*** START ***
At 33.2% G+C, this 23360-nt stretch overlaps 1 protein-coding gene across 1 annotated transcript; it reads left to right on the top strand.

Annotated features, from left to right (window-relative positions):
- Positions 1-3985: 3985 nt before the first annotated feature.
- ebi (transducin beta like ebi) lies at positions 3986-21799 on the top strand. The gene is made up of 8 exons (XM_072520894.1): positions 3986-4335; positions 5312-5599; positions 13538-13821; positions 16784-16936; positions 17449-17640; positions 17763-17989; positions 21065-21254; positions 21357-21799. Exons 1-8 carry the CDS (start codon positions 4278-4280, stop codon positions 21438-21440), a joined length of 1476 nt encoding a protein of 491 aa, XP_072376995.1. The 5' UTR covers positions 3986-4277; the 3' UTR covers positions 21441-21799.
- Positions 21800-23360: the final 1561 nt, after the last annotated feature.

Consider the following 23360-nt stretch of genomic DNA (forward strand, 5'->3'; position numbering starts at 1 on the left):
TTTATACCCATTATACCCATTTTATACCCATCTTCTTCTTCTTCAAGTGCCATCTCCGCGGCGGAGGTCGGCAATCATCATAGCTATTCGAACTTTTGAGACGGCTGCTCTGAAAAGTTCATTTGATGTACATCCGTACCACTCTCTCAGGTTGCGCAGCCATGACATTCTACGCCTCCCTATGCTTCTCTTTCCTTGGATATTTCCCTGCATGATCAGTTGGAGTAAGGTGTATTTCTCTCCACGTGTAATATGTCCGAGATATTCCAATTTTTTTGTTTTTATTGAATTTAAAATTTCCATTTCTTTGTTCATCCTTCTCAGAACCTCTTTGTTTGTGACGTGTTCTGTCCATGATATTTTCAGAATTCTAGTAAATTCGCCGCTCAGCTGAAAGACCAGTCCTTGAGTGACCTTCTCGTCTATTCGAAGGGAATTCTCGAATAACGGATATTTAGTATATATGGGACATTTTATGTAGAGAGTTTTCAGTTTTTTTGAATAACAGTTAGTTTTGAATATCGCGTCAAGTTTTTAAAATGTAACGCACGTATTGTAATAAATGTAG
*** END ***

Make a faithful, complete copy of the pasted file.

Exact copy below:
At 33.2% G+C, this 23360-nt stretch overlaps 1 protein-coding gene across 1 annotated transcript; it reads left to right on the top strand.

Annotated features, from left to right (window-relative positions):
- Positions 1-3985: 3985 nt before the first annotated feature.
- ebi (transducin beta like ebi) lies at positions 3986-21799 on the top strand. The gene is made up of 8 exons (XM_072520894.1): positions 3986-4335; positions 5312-5599; positions 13538-13821; positions 16784-16936; positions 17449-17640; positions 17763-17989; positions 21065-21254; positions 21357-21799. Exons 1-8 carry the CDS (start codon positions 4278-4280, stop codon positions 21438-21440), a joined length of 1476 nt encoding a protein of 491 aa, XP_072376995.1. The 5' UTR covers positions 3986-4277; the 3' UTR covers positions 21441-21799.
- Positions 21800-23360: the final 1561 nt, after the last annotated feature.

Consider the following 23360-nt stretch of genomic DNA (forward strand, 5'->3'; position numbering starts at 1 on the left):
TTTATACCCATTATACCCATTTTATACCCATCTTCTTCTTCTTCAAGTGCCATCTCCGCGGCGGAGGTCGGCAATCATCATAGCTATTCGAACTTTTGAGACGGCTGCTCTGAAAAGTTCATTTGATGTACATCCGTACCACTCTCTCAGGTTGCGCAGCCATGACATTCTACGCCTCCCTATGCTTCTCTTTCCTTGGATATTTCCCTGCATGATCAGTTGGAGTAAGGTGTATTTCTCTCCACGTGTAATATGTCCGAGATATTCCAATTTTTTTGTTTTTATTGAATTTAAAATTTCCATTTCTTTGTTCATCCTTCTCAGAACCTCTTTGTTTGTGACGTGTTCTGTCCATGATATTTTCAGAATTCTAGTAAATTCGCCGCTCAGCTGAAAGACCAGTCCTTGAGTGACCTTCTCGTCTATTCGAAGGGAATTCTCGAATAACGGATATTTAGTATATATGGGACATTTTATGTAGAGAGTTTTCAGTTTTTTTGAATAACAGTTAGTTTTGAATATCGCGTCAAGTTTTTAAAATGTAACGCACGTATTGTAATAAATGTAG